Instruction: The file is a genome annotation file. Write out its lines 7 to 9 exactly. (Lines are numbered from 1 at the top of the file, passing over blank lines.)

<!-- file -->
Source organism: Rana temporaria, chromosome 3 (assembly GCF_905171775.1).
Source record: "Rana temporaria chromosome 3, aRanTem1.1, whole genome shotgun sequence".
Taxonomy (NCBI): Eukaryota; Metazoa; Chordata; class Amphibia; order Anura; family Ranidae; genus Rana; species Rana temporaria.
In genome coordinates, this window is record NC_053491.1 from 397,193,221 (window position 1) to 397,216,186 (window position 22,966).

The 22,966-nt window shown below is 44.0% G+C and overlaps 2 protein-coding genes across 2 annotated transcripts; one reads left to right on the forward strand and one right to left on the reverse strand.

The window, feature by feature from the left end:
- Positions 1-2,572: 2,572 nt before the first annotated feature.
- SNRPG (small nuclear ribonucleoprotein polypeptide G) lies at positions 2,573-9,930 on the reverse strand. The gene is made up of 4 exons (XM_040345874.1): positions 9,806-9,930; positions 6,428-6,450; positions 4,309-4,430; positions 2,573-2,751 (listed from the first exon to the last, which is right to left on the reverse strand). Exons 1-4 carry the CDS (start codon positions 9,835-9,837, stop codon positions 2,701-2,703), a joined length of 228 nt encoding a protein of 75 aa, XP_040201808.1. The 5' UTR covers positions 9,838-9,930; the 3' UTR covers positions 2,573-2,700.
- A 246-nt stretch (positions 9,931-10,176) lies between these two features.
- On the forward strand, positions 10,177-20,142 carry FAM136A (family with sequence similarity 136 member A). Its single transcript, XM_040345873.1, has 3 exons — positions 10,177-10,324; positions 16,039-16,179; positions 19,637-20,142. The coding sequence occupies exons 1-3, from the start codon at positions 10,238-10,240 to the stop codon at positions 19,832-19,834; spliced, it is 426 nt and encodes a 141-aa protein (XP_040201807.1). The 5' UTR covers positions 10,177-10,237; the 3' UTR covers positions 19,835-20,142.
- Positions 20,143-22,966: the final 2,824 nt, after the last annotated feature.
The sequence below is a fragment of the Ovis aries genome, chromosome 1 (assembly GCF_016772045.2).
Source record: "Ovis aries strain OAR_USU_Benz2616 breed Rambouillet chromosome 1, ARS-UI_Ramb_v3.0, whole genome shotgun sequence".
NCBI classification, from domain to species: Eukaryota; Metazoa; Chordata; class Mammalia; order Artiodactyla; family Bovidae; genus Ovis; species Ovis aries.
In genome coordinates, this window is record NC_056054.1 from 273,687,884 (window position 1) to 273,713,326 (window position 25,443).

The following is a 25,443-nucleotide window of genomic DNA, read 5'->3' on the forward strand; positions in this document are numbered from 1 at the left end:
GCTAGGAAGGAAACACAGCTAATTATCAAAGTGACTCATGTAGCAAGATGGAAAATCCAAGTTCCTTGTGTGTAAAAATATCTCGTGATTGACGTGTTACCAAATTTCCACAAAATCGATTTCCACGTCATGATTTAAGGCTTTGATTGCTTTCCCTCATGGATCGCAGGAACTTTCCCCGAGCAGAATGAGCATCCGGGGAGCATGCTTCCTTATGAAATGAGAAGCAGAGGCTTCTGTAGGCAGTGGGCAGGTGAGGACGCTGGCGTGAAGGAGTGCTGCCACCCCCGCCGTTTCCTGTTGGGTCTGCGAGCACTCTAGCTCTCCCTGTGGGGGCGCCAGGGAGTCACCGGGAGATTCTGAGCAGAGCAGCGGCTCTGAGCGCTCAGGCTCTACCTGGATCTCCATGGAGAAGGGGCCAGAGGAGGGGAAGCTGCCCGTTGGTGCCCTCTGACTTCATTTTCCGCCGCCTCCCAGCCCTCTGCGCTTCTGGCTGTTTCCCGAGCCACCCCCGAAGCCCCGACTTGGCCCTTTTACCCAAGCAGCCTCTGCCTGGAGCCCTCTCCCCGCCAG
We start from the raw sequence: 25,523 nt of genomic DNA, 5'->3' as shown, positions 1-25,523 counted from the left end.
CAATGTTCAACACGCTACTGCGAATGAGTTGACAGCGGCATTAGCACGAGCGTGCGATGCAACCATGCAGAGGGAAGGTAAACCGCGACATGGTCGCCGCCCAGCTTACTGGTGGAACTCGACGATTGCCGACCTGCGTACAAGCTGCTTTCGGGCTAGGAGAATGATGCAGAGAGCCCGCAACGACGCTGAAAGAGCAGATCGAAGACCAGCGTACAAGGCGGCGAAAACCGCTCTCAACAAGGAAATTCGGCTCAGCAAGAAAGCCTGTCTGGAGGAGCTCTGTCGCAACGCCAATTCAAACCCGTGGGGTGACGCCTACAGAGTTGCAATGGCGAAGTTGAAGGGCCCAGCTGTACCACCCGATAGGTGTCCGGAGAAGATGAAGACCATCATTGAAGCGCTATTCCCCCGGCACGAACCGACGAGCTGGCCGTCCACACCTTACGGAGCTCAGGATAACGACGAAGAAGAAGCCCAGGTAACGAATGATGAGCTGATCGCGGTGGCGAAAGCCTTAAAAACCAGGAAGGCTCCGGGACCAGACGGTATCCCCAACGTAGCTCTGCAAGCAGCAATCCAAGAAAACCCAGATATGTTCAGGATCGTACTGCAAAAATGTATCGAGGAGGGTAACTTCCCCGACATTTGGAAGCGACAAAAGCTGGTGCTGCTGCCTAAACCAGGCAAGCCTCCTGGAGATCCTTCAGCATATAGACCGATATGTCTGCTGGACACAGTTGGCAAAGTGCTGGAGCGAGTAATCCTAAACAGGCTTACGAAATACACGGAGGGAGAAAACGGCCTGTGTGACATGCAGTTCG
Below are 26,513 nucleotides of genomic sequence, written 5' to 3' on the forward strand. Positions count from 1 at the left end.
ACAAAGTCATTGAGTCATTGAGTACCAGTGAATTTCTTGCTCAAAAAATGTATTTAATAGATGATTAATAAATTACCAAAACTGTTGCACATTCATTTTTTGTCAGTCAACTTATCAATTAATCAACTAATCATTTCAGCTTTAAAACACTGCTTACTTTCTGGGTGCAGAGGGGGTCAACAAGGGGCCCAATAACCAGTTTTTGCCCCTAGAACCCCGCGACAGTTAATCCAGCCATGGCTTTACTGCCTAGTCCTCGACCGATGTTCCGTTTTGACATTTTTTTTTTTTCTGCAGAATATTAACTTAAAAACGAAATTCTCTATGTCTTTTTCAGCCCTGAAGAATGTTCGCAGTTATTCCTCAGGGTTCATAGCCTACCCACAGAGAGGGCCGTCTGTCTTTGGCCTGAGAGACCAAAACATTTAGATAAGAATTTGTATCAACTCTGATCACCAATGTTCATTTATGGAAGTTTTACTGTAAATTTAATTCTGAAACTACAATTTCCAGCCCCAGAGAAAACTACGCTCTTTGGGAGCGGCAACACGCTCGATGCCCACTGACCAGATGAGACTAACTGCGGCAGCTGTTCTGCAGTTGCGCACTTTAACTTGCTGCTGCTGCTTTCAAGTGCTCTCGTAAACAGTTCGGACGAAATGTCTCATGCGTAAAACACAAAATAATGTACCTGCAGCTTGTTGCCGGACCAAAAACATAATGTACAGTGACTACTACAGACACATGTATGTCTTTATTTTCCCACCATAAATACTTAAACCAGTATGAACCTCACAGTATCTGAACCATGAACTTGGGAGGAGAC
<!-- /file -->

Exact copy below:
- Positions 1-2,572: 2,572 nt before the first annotated feature.
- SNRPG (small nuclear ribonucleoprotein polypeptide G) lies at positions 2,573-9,930 on the reverse strand. The gene is made up of 4 exons (XM_040345874.1): positions 9,806-9,930; positions 6,428-6,450; positions 4,309-4,430; positions 2,573-2,751 (listed from the first exon to the last, which is right to left on the reverse strand). Exons 1-4 carry the CDS (start codon positions 9,835-9,837, stop codon positions 2,701-2,703), a joined length of 228 nt encoding a protein of 75 aa, XP_040201808.1. The 5' UTR covers positions 9,838-9,930; the 3' UTR covers positions 2,573-2,700.
- A 246-nt stretch (positions 9,931-10,176) lies between these two features.